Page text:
Dear Friends and Neighbors,
The 2020 legislative session is barely two weeks old, and Olympia is already in full swing with over 1,000 new bills being introduced. I’ve personally filed a number of bills that deal with affordability, accountability, and transparency, and I’m looking forward to working on bipartisan solutions that address the root causes of our common issues.
Before we get to those issues, I want to sincerely thank you for your input during the interim. I appreciated the phone calls, emails, one-on-one meetings, and your participation in our town hall meeting in December. I especially want to thank all those who have taken the time to return the mail-in survey sent by myself, Sen. Hans Zeiger, and Rep. Kelly Chambers.
Survey results pending: your voice matters
Speaking of that survey, we’ve received an overwhelming response. That tells us how much you care about our community and how our state government is operating. We’ve received such a huge response that we’re still tabulating and analyzing the results. In fact, our staff members have already put in countless hours recording your responses. We promise we’ll get you those results as soon as we can.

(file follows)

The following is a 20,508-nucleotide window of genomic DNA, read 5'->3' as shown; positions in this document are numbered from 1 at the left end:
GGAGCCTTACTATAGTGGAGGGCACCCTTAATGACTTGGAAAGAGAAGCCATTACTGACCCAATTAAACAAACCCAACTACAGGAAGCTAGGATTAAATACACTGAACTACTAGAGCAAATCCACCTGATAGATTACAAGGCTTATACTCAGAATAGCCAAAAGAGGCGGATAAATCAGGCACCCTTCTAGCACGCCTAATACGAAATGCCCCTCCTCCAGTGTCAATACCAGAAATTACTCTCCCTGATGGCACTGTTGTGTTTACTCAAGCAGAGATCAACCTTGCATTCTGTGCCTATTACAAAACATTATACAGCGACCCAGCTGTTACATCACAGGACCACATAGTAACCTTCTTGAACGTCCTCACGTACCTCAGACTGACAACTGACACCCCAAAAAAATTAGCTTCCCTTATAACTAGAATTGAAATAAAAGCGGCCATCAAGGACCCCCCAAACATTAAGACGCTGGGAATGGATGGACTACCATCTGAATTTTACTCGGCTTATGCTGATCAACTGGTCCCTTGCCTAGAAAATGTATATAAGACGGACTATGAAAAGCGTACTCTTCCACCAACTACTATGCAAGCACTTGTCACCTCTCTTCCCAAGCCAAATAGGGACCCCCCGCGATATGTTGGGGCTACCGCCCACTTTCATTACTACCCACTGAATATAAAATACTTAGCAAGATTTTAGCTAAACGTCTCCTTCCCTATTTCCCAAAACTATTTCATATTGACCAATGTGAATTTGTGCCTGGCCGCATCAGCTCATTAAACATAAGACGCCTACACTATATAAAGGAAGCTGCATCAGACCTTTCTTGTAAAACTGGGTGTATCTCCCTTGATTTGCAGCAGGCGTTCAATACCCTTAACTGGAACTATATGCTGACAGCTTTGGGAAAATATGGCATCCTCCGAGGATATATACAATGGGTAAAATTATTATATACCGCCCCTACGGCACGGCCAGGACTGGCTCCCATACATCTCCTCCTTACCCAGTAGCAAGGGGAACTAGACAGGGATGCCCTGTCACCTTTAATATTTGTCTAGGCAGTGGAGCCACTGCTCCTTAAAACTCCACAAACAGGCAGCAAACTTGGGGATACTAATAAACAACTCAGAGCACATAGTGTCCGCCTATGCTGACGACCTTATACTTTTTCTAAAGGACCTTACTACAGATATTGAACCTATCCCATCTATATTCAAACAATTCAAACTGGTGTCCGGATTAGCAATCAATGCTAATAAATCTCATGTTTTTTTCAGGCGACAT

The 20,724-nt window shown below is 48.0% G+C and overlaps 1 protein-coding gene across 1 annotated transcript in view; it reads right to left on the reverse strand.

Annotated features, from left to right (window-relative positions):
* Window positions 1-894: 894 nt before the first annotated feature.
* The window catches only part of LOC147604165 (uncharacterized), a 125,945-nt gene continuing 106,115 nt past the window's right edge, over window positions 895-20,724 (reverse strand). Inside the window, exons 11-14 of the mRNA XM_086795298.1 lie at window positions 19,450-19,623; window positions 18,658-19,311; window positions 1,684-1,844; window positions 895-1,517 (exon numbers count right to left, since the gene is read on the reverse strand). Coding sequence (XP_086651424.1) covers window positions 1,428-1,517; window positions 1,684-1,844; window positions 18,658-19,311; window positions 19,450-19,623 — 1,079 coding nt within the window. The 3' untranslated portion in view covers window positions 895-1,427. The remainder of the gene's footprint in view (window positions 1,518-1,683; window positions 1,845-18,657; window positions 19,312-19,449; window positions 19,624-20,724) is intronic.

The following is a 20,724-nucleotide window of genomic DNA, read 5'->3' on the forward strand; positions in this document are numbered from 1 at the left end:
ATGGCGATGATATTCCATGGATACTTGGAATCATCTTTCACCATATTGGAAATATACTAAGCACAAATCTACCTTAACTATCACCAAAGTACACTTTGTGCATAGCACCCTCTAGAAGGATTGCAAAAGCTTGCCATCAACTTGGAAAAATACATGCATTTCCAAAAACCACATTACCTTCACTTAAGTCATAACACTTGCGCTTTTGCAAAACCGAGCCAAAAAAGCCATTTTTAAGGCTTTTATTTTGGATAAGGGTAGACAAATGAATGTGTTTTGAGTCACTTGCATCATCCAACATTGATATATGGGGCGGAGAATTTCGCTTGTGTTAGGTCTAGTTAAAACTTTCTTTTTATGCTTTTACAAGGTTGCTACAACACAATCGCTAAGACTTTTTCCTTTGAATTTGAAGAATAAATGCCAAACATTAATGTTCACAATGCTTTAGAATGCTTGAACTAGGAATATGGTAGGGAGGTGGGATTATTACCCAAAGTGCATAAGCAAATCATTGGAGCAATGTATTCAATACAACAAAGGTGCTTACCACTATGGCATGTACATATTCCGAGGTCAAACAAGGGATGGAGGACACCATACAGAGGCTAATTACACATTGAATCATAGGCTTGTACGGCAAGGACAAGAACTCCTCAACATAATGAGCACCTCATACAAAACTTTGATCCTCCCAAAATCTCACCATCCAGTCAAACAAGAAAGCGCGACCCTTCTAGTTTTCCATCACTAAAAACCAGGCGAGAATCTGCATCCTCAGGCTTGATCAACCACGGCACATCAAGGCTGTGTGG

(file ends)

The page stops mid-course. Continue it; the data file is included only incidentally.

In the meantime, I want to talk about some other important issues I’ve been working on.
Accountability: House Bill 2465
According to a report titled, System Failure 2: Declines, Delays and Dismissals, the Seattle city prosecutor denied taking action on almost half of the cases presented by law enforcement in 2017. That number was just 17% in 2007. I’d really like to know why they declined to prosecute such a large percentage of cases. However, there is currently no way to get that information from these elected prosecutors.
This bill is fairly simple. It requires all elected prosecutors to submit an annual report stating, at minimum: the number of cases presented by law enforcement, the number of cases prosecuted, the number of cases dismissed without action, and a short narrative explanation of the prosecutors’ actions.
We’ve all heard of prosecutors refusing to go after people who have 3 grams or less of heroin or methamphetamine or refusing to prosecute those who shoplift less than $100. In no way do I want to interfere with their right to prosecutorial discretion, but I do want you to have the information necessary to determine whether or not you approve of their actions. That’s exactly the intent of this bill.
Affordability: House Bill 2464
This bill seeks to protect you from excess costs of prescription medications. I’ve spoken with so many of our neighbors who are struggling to make ends meet, and a big driver of that struggle is the cost of prescription medications. This bill would provide some relief by requiring pharmacists to charge the lesser of your insurance co-pay or the cash price.
Many times, the cash price is actually less than the insurance co-pay. Big pharma really doesn’t want you to know this, but I believe it’s important for you to get the best deal possible!
Please click on the image below to enjoy the video that goes a little more in depth on this, and an additional bill I’m working on.
Honoring your Vote: House Bill 2227